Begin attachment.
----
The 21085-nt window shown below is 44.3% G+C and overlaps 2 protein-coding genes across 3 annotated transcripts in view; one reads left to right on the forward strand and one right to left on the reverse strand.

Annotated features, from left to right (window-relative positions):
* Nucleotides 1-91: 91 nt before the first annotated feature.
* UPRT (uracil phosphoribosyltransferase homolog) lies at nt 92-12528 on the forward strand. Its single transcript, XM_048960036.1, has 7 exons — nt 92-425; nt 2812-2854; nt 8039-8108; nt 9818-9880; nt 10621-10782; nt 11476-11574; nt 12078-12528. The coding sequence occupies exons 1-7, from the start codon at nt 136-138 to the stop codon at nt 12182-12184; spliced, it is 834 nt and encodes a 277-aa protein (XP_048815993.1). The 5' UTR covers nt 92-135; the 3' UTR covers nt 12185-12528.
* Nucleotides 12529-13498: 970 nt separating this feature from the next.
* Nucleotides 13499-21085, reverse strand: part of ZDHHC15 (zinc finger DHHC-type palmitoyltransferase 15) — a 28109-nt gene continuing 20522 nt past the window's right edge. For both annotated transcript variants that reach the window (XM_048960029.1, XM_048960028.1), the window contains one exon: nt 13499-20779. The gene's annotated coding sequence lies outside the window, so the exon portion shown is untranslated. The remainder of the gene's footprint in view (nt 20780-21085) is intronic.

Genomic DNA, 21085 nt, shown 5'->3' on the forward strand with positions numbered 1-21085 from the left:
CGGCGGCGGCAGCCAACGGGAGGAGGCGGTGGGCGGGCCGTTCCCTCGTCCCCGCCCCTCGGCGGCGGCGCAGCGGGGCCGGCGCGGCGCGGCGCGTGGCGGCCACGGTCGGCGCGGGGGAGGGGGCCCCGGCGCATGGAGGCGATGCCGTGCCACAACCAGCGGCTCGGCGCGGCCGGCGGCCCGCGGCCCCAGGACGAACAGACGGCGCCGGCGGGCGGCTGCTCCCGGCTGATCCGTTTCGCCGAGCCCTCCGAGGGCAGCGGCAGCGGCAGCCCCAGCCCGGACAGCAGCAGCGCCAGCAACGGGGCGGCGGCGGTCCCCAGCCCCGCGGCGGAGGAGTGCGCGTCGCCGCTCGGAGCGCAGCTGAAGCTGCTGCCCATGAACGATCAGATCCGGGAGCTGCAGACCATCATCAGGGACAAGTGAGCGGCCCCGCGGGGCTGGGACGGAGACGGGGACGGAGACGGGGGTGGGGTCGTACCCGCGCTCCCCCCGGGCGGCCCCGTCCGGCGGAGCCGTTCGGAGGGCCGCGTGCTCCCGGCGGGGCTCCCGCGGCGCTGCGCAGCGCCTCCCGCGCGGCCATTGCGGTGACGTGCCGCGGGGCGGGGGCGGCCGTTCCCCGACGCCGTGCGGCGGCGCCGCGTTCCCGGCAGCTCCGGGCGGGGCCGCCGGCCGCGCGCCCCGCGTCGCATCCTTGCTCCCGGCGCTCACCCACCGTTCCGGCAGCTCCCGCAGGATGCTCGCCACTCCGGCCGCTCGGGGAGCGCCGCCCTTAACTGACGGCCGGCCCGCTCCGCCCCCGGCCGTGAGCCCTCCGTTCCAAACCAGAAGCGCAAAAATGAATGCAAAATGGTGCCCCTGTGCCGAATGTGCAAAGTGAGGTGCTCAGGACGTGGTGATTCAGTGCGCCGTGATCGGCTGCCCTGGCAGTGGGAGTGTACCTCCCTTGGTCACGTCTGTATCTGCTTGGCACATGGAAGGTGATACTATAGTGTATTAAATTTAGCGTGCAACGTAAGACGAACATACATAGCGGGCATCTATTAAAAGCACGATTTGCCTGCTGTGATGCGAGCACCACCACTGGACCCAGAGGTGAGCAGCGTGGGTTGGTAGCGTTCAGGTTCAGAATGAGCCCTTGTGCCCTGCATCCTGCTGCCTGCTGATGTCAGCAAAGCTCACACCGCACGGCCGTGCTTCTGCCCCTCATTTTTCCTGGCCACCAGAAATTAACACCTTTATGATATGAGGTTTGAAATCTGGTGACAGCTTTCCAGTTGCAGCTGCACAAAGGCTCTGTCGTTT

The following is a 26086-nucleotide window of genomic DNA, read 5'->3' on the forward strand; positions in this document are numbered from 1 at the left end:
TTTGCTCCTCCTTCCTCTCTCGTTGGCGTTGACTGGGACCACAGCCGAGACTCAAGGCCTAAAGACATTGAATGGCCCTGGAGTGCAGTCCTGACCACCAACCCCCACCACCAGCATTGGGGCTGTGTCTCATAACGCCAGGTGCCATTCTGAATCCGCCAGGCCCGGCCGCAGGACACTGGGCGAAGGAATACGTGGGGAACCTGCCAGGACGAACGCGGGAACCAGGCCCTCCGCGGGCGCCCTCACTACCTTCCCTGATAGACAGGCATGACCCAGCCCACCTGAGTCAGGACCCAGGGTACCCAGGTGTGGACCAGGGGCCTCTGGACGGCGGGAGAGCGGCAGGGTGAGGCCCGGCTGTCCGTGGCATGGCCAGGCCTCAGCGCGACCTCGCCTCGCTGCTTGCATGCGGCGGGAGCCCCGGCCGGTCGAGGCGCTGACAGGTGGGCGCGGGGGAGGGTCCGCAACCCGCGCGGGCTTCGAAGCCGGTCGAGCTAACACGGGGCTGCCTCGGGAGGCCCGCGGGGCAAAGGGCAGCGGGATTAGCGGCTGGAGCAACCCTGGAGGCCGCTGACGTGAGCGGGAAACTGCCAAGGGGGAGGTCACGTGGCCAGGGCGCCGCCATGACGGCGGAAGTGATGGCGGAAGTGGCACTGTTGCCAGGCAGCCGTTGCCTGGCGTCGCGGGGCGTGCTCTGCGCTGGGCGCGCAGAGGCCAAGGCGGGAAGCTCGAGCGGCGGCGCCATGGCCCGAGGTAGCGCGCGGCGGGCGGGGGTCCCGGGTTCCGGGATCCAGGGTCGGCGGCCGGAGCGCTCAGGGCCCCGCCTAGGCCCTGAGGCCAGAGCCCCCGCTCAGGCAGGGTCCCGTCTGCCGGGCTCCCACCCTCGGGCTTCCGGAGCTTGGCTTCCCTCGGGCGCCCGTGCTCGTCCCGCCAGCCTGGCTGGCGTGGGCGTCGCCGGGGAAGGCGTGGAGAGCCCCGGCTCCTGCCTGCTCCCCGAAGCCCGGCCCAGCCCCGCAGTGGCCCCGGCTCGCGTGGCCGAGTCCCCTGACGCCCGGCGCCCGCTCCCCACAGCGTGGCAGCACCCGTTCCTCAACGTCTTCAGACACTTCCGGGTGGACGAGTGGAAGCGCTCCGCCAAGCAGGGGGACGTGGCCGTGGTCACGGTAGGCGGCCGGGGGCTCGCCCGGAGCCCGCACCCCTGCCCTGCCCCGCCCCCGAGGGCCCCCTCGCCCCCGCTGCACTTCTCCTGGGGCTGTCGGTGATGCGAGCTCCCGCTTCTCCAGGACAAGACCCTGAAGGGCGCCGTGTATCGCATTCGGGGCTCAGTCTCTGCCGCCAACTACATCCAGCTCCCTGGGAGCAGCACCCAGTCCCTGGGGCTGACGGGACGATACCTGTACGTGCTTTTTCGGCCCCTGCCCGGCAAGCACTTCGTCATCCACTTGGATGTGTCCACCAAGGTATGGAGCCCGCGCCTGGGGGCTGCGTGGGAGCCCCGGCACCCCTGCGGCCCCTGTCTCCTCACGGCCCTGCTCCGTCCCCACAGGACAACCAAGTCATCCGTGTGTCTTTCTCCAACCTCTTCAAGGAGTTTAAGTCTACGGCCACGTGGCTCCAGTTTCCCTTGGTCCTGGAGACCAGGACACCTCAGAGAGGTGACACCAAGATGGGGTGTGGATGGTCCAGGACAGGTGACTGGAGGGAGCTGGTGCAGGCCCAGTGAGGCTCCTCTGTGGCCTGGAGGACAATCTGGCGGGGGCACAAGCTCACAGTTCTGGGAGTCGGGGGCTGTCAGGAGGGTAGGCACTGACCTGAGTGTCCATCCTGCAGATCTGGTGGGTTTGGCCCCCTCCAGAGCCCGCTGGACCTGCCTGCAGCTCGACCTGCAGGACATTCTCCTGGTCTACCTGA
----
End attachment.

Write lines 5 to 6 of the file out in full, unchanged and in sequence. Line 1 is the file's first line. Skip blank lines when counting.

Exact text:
* Nucleotides 12529-13498: 970 nt separating this feature from the next.
* Nucleotides 13499-21085, reverse strand: part of ZDHHC15 (zinc finger DHHC-type palmitoyltransferase 15) — a 28109-nt gene continuing 20522 nt past the window's right edge. For both annotated transcript variants that reach the window (XM_048960029.1, XM_048960028.1), the window contains one exon: nt 13499-20779. The gene's annotated coding sequence lies outside the window, so the exon portion shown is untranslated. The remainder of the gene's footprint in view (nt 20780-21085) is intronic.